All his paddy fields have been dug out of slopping hillsides at Gera where there is hardly any flat land. William provided most of the labor himself, with some help from his wife and older children. A few of his friends helped him for a few days early on when he began his project. He is blessed with an excellent source of water - a spring that spouts out of limestone in the centre of his property.

Apart from his paddy fields he has dug one big fish pond, and two smaller production ponds. He began with looking after common Golden and Cantonese carp, but has since replaced these with super tilapia, which he reckons have more meat and are tastier.

Apart from all these William keeps a few pigs to meet family obligations, where pigs are considered most valuable in all customary activities. He has tried his hand at rabbit rearing which he gave up after awhile, saying the small animals seemed to eat forever which meant spending a lot of man-hours organizing feed for them. He has also raised cassowaries imported from the coastal lowlands.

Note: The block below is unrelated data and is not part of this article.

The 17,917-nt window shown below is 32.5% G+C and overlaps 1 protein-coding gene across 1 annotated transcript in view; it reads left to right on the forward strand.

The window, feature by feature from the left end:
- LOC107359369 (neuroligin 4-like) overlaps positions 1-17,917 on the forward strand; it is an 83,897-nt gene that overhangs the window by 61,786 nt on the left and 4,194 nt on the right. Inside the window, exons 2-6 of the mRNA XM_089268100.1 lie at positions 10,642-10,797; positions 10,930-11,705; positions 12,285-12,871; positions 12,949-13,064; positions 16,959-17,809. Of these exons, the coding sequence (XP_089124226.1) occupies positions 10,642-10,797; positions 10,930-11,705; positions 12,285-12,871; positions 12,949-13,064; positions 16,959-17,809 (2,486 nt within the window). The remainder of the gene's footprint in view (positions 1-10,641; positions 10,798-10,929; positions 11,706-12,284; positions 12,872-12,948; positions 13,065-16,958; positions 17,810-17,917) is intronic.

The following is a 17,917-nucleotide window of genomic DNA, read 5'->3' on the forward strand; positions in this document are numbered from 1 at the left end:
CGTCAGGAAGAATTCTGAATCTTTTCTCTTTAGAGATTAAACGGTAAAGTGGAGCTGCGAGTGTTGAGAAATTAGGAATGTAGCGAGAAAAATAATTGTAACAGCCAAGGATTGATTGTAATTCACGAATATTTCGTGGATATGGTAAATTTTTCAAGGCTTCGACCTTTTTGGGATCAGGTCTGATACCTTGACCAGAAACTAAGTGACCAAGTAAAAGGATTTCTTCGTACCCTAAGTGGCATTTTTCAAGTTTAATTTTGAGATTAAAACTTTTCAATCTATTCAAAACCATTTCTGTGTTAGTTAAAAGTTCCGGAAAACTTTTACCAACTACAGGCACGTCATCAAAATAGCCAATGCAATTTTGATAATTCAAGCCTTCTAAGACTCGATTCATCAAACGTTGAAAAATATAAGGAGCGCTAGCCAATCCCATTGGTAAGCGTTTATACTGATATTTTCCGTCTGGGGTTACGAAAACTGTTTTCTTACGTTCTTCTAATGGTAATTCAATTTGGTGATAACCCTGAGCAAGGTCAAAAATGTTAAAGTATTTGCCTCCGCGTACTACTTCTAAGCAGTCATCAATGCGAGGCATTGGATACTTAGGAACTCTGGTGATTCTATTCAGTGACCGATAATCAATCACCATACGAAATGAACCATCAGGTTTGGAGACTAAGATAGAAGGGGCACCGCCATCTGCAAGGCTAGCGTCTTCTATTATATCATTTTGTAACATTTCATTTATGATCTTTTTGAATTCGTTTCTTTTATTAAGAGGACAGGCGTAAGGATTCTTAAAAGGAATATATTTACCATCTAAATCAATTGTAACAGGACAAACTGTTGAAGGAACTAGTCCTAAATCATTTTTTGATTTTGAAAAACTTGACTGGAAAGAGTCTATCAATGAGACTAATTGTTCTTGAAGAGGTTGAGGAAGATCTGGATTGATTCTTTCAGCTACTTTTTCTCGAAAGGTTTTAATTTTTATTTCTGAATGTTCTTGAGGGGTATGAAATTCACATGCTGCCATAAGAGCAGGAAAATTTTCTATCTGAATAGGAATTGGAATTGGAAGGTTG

However, at the moment William concentrates largely on his paddies and fish.

Concluding remarks

This is the story of a remarkable man.

Only he himself will be able to tell you the pain and suffering he endured when he watched the demise of his first business. No one except himself will be able to describe the effort, the labor in man hours, the pains of manual labor, and the sacrifices involved in his second and ongoing project.

What he needs now is financial aid to complete the project he has stared and perhaps someone out there can help him with enough finance to mechanize his activities.

Williams Contact:

C/O Mr. Gabriel Goye, The University of Goroka, PO Box 1078, Ph 675 7311811/675 72194593

Compiled by: Gabriel Goye